Ned Denison (Ireland) on Swimming The World

11:00

AM


Bruckner Chase (USA)’s Blue Journey-Amerika Samoa
Stronger Together: The Waterman’s Way
[film]

11:20

AM


Rok Kerin (Slovenia) on Lifestyle Benefits From Open Water Swimming

12:00

PM


Survey distribution and group photo-taking

2:00

PM


Swim at Stravvana Bay, Isle of Bute






CLICK HERE TO REGISTER FOR THE CONFERENCE

The Global Open Water Swimming Conference is a conference on the sport of open water swimming, marathon swimming and swimming during triathlons and multi-sport endurance events.

The conference which has been attended by enthusiasts and luminaries from 6 continents, is devoted to providing information about the latest trends, race tactics, training techniques, equipment, psychological preparation, race organization and safety practices used in the sports of open water swimming, marathon swimming and triathlons.

The conference's mission is to provide opportunities to listen and meet many of the world's most foremost experts in open water swimming, and to meet and discuss the sport among swimmers, coaches, administrators, event organizers, sponsors, vendors, officials, escort pilots, and volunteers from kayakers to safety personnel.

Dozens of presentations at the 2014 Conference at the Mount Stuart House cover numerous aspects of the vast and growing world of open water swimming where attendees can learn and share the latest trends, race tactics, training modalities, swimming techniques, equipment, race organization, logistics, operations, and safety practices for open water swimming as a solo swimmer, competitive athlete, fitness swimmer, masters swimmer, triathlete, multi-sport athlete, administrator, race promoter, sponsor or referee.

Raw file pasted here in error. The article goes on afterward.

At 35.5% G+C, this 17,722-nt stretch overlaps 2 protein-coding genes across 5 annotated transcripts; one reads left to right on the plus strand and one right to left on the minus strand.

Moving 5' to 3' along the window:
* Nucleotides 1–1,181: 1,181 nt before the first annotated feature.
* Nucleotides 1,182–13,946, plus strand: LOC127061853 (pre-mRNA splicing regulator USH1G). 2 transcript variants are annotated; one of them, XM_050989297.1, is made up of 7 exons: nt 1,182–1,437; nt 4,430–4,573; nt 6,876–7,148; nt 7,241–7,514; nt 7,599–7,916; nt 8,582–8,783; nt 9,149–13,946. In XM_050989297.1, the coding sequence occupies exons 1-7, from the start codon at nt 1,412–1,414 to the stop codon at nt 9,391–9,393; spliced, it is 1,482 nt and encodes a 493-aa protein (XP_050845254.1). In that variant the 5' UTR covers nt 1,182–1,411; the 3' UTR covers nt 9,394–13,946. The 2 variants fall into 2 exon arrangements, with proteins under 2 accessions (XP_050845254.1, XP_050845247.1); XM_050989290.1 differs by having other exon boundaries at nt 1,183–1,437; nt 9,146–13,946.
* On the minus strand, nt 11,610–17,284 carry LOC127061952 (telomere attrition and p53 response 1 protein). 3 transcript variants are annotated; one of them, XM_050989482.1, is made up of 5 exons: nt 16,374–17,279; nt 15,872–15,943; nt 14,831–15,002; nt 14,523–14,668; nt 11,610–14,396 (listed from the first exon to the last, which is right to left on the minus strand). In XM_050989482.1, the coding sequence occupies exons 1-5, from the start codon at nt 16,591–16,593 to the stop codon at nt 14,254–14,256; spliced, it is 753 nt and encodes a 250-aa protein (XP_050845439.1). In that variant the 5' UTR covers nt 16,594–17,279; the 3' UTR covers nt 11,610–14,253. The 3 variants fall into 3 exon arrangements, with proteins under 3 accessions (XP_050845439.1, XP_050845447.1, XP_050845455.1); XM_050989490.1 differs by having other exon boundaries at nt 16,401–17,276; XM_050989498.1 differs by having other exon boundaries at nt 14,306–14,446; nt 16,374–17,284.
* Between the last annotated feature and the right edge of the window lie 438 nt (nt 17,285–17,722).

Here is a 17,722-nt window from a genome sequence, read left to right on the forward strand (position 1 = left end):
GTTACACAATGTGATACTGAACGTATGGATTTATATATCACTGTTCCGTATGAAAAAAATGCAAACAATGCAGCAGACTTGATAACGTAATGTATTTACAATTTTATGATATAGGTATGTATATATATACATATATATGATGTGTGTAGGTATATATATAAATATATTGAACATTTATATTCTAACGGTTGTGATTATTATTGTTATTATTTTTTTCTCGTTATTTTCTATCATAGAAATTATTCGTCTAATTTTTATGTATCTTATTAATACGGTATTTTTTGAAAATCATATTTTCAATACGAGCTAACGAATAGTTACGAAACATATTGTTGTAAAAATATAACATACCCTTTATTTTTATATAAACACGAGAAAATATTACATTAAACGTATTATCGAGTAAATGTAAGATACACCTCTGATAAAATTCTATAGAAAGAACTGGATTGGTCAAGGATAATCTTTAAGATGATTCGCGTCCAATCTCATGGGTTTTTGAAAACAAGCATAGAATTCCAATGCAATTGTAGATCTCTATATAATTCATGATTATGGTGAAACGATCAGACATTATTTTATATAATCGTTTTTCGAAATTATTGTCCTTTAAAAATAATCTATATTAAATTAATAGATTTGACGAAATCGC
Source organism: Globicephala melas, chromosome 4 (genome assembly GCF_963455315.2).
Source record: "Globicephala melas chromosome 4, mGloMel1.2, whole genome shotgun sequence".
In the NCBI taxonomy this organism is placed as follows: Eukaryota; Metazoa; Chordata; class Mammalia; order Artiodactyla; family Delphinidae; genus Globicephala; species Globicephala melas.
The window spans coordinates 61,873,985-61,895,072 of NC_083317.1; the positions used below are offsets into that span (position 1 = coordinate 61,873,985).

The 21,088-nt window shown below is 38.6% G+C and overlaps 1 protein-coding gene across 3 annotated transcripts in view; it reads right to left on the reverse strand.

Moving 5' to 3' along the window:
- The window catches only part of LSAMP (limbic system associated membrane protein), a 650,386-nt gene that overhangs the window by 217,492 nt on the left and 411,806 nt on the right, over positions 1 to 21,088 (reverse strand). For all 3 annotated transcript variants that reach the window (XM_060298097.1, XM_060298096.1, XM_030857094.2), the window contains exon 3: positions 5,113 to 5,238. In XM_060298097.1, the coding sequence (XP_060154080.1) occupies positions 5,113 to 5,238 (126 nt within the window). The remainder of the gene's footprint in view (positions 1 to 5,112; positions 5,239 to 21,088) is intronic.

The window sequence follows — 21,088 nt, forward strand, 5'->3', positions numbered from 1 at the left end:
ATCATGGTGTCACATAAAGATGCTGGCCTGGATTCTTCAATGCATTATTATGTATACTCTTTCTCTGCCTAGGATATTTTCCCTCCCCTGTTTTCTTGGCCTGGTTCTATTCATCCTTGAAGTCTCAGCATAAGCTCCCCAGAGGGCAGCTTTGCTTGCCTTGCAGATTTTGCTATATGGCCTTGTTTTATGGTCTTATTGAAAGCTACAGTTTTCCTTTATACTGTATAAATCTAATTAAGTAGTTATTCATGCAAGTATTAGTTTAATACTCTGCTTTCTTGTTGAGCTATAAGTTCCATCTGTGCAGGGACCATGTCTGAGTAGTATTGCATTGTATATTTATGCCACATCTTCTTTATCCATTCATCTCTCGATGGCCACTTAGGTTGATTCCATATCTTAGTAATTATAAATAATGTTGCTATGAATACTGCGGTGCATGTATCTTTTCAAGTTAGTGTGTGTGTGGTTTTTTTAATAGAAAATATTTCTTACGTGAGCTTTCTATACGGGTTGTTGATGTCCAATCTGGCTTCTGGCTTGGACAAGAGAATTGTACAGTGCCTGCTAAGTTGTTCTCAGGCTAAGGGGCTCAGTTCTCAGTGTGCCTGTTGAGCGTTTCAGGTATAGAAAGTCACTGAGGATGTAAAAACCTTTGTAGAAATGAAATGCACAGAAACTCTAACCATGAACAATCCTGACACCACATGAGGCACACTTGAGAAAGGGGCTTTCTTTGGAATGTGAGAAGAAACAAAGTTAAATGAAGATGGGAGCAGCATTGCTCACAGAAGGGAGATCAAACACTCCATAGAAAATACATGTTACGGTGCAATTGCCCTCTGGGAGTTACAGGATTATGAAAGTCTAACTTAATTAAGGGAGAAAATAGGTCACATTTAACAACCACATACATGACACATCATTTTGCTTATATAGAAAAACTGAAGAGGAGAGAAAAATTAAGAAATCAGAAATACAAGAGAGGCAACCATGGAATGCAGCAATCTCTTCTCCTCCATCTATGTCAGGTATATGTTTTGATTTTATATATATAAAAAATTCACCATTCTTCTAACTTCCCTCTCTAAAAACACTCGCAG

The conference was first held in Long Beach, California as part of the 2010 USA Swimming National Open Water Swimming Championships. It has since been held on the Queen Mary in California, at Columbia University and the United Nations in New York City, and in Cork, Ireland. This year in September, it comes to another iconic location, the Mount Stuart House on the Isle of Bute in Scotland.

"The Global Open Water Swimming Conference was started due to the desire and need for athletes, coaches, referees, administrators, race directors, promoters and sponsors from around the world to share, collect and learn information about the growing sports of open water swimming, marathon swimming and triathlons," said founder Steven Munatones. "Other swimming conferences usually offering nothing on open water swimming or perhaps a speech or two, but we thought open water swimming deserves its own global conference. It is great that the community shares its information via the online social network, but there is nothing like meeting other open water swimming enthusiasts face-to-face and talking about the sport from morning to night."

Speakers at the conference include English Channel swimmers, ice swimmers, record holders, renowned coaches, world champions, professional marathon swimmers, renowned race directors, officials and administrators from the Africa, Americas, Asia, Europe and Oceania.

"Because the audience is passionate and educated about the sport and its finest practitioners, the Global Open Water Swimming Conference is also the location of the induction ceremonies for the International Marathon Swimming Hall of Fame and the annual WOWSA Awards that recognize the World Open Water Swimming Man of the Year, the World Open Water Swimming Woman of the Year, the World Open Water Swimming Performance of the Year, and the World Open Water Swimming Offering of the Year. Special Lifetime Achievement Awards are also occasionally presented to individuals who have made significant contributions to the sport over their career."


Copyright © 2014 by World Open Water Swimming Association

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2014 Open Water Swimming Almanac



An Almanac for Open Water Swimming